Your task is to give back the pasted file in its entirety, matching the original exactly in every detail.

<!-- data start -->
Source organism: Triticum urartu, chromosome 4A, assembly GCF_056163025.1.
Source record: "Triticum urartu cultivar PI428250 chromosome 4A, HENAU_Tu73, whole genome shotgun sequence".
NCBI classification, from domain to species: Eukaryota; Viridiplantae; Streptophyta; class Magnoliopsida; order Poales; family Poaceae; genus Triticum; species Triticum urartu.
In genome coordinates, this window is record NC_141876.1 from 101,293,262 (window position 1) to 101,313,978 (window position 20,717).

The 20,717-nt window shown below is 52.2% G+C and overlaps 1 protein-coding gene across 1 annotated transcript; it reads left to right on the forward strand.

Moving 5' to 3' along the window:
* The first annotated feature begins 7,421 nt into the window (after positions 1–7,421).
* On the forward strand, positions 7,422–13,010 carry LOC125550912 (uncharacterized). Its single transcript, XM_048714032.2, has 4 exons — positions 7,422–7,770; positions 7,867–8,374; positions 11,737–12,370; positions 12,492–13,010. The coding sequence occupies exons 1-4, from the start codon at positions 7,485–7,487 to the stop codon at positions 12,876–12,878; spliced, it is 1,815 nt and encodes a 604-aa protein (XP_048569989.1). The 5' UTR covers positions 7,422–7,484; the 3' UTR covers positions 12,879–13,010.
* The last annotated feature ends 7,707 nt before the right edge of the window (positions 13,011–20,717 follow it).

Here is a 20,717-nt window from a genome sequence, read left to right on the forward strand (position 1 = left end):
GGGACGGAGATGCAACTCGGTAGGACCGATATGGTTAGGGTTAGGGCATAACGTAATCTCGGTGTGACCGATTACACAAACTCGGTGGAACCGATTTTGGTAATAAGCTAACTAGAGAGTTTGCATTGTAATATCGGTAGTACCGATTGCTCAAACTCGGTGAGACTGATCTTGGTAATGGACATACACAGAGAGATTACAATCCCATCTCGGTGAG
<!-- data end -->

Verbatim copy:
Source organism: Triticum urartu, chromosome 4A, assembly GCF_056163025.1.
Source record: "Triticum urartu cultivar PI428250 chromosome 4A, HENAU_Tu73, whole genome shotgun sequence".
NCBI classification, from domain to species: Eukaryota; Viridiplantae; Streptophyta; class Magnoliopsida; order Poales; family Poaceae; genus Triticum; species Triticum urartu.
In genome coordinates, this window is record NC_141876.1 from 101,293,262 (window position 1) to 101,313,978 (window position 20,717).

The 20,717-nt window shown below is 52.2% G+C and overlaps 1 protein-coding gene across 1 annotated transcript; it reads left to right on the forward strand.

Moving 5' to 3' along the window:
* The first annotated feature begins 7,421 nt into the window (after positions 1–7,421).
* On the forward strand, positions 7,422–13,010 carry LOC125550912 (uncharacterized). Its single transcript, XM_048714032.2, has 4 exons — positions 7,422–7,770; positions 7,867–8,374; positions 11,737–12,370; positions 12,492–13,010. The coding sequence occupies exons 1-4, from the start codon at positions 7,485–7,487 to the stop codon at positions 12,876–12,878; spliced, it is 1,815 nt and encodes a 604-aa protein (XP_048569989.1). The 5' UTR covers positions 7,422–7,484; the 3' UTR covers positions 12,879–13,010.
* The last annotated feature ends 7,707 nt before the right edge of the window (positions 13,011–20,717 follow it).

Here is a 20,717-nt window from a genome sequence, read left to right on the forward strand (position 1 = left end):
GGGACGGAGATGCAACTCGGTAGGACCGATATGGTTAGGGTTAGGGCATAACGTAATCTCGGTGTGACCGATTACACAAACTCGGTGGAACCGATTTTGGTAATAAGCTAACTAGAGAGTTTGCATTGTAATATCGGTAGTACCGATTGCTCAAACTCGGTGAGACTGATCTTGGTAATGGACATACACAGAGAGATTACAATCCCATCTCGGTGAG